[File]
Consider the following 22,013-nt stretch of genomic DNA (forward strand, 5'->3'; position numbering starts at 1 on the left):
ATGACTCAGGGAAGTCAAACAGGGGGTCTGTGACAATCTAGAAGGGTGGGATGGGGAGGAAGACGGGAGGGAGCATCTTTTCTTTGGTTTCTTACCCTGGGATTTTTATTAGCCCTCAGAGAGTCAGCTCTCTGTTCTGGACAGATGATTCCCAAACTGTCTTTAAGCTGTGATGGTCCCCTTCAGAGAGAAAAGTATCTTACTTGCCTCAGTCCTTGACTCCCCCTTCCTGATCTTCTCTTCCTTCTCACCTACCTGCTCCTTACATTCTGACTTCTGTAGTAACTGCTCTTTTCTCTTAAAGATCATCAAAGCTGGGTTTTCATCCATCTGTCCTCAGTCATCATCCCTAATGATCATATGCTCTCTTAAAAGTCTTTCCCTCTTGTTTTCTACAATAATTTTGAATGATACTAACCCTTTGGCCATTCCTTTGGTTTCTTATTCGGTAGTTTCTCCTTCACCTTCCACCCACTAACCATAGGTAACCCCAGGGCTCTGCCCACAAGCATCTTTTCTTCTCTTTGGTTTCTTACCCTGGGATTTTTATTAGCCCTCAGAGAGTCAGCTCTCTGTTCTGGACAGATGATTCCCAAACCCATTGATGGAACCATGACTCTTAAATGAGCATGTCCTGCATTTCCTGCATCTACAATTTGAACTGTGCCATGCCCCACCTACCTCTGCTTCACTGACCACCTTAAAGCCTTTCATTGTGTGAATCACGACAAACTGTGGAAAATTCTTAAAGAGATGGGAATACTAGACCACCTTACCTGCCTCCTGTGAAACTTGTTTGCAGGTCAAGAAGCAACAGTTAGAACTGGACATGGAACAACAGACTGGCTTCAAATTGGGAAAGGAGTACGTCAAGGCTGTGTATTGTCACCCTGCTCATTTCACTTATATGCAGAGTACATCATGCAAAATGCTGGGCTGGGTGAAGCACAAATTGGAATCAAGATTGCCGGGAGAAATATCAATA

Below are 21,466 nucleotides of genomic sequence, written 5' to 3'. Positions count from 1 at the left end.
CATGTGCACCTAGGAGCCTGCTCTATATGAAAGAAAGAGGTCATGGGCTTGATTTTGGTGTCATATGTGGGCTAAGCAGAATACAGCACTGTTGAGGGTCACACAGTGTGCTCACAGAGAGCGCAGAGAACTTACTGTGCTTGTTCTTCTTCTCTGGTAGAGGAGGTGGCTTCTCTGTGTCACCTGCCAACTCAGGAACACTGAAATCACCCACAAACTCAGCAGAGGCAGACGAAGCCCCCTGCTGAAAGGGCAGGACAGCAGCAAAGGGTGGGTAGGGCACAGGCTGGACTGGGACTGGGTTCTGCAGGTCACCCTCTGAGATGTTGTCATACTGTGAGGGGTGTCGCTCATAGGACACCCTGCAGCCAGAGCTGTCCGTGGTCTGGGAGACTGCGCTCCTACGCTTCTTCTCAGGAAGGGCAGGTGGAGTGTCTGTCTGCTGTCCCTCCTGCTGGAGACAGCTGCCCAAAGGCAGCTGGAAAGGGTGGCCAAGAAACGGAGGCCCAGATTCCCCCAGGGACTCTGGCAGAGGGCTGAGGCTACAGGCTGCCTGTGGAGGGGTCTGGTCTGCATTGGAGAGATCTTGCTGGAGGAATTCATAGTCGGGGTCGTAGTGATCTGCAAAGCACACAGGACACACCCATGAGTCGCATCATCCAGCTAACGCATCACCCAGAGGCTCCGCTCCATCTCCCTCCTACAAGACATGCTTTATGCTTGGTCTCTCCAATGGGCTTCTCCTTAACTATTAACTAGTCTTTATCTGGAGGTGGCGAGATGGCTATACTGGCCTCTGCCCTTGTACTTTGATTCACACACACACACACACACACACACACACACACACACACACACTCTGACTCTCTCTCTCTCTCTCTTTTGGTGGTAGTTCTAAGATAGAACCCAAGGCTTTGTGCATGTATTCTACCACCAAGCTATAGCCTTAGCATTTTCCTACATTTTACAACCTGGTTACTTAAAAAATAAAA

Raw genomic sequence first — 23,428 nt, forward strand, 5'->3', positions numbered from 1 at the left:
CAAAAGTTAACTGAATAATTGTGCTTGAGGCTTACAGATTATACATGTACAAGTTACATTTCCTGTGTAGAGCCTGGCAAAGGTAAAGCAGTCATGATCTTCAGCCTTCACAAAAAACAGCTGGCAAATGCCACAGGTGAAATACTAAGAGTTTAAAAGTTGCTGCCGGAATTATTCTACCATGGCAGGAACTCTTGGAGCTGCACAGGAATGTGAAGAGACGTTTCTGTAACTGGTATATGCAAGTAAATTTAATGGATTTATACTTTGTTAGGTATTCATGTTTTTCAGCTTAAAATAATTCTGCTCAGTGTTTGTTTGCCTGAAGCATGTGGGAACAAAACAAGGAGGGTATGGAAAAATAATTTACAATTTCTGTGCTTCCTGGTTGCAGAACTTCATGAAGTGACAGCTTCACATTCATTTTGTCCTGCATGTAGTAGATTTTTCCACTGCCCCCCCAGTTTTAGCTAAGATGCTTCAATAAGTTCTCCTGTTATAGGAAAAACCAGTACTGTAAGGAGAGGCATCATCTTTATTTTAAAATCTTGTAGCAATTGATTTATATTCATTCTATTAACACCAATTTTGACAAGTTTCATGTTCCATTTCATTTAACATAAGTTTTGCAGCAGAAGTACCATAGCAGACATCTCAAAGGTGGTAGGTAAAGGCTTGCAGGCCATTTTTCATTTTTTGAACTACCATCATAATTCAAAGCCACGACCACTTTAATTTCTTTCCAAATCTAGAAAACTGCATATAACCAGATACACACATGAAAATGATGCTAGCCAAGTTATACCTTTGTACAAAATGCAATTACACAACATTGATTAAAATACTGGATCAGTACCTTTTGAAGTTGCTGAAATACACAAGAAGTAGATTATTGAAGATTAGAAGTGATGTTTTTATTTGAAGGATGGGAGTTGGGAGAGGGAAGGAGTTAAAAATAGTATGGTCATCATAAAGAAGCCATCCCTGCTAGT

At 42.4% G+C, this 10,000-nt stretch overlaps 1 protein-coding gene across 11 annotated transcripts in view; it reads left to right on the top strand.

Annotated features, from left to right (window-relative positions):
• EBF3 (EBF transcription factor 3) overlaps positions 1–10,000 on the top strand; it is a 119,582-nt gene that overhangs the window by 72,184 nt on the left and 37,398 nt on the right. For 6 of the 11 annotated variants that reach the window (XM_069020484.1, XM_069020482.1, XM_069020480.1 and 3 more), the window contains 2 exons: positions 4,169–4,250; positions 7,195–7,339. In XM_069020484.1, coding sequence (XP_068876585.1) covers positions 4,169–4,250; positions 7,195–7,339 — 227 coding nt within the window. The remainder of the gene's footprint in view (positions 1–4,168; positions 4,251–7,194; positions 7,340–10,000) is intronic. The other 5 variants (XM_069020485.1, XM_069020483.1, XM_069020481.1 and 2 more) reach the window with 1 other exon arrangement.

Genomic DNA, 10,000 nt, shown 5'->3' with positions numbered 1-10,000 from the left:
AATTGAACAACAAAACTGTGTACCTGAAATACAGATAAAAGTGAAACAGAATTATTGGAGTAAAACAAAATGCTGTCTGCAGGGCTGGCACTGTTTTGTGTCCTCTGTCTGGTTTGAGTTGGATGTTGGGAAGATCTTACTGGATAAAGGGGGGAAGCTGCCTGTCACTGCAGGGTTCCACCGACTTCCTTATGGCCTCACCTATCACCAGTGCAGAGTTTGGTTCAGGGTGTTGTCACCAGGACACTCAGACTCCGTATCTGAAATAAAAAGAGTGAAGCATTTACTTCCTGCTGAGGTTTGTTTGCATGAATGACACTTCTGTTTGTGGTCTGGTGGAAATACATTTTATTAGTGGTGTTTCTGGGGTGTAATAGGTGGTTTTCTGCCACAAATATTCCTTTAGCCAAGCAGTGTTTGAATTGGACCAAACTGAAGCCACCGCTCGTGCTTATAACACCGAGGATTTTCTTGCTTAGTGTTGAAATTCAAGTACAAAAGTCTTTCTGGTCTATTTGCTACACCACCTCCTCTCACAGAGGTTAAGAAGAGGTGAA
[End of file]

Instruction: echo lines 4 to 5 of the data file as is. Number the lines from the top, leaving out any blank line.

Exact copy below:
CATGTGCACCTAGGAGCCTGCTCTATATGAAAGAAAGAGGTCATGGGCTTGATTTTGGTGTCATATGTGGGCTAAGCAGAATACAGCACTGTTGAGGGTCACACAGTGTGCTCACAGAGAGCGCAGAGAACTTACTGTGCTTGTTCTTCTTCTCTGGTAGAGGAGGTGGCTTCTCTGTGTCACCTGCCAACTCAGGAACACTGAAATCACCCACAAACTCAGCAGAGGCAGACGAAGCCCCCTGCTGAAAGGGCAGGACAGCAGCAAAGGGTGGGTAGGGCACAGGCTGGACTGGGACTGGGTTCTGCAGGTCACCCTCTGAGATGTTGTCATACTGTGAGGGGTGTCGCTCATAGGACACCCTGCAGCCAGAGCTGTCCGTGGTCTGGGAGACTGCGCTCCTACGCTTCTTCTCAGGAAGGGCAGGTGGAGTGTCTGTCTGCTGTCCCTCCTGCTGGAGACAGCTGCCCAAAGGCAGCTGGAAAGGGTGGCCAAGAAACGGAGGCCCAGATTCCCCCAGGGACTCTGGCAGAGGGCTGAGGCTACAGGCTGCCTGTGGAGGGGTCTGGTCTGCATTGGAGAGATCTTGCTGGAGGAATTCATAGTCGGGGTCGTAGTGATCTGCAAAGCACACAGGACACACCCATGAGTCGCATCATCCAGCTAACGCATCACCCAGAGGCTCCGCTCCATCTCCCTCCTACAAGACATGCTTTATGCTTGGTCTCTCCAATGGGCTTCTCCTTAACTATTAACTAGTCTTTATCTGGAGGTGGCGAGATGGCTATACTGGCCTCTGCCCTTGTACTTTGATTCACACACACACACACACACACACACACACACACACACACACACTCTGACTCTCTCTCTCTCTCTCTTTTGGTGGTAGTTCTAAGATAGAACCCAAGGCTTTGTGCATGTATTCTACCACCAAGCTATAGCCTTAGCATTTTCCTACATTTTACAACCTGGTTACTTAAAAAATAAAA

Raw genomic sequence first — 23,428 nt, forward strand, 5'->3', positions numbered from 1 at the left: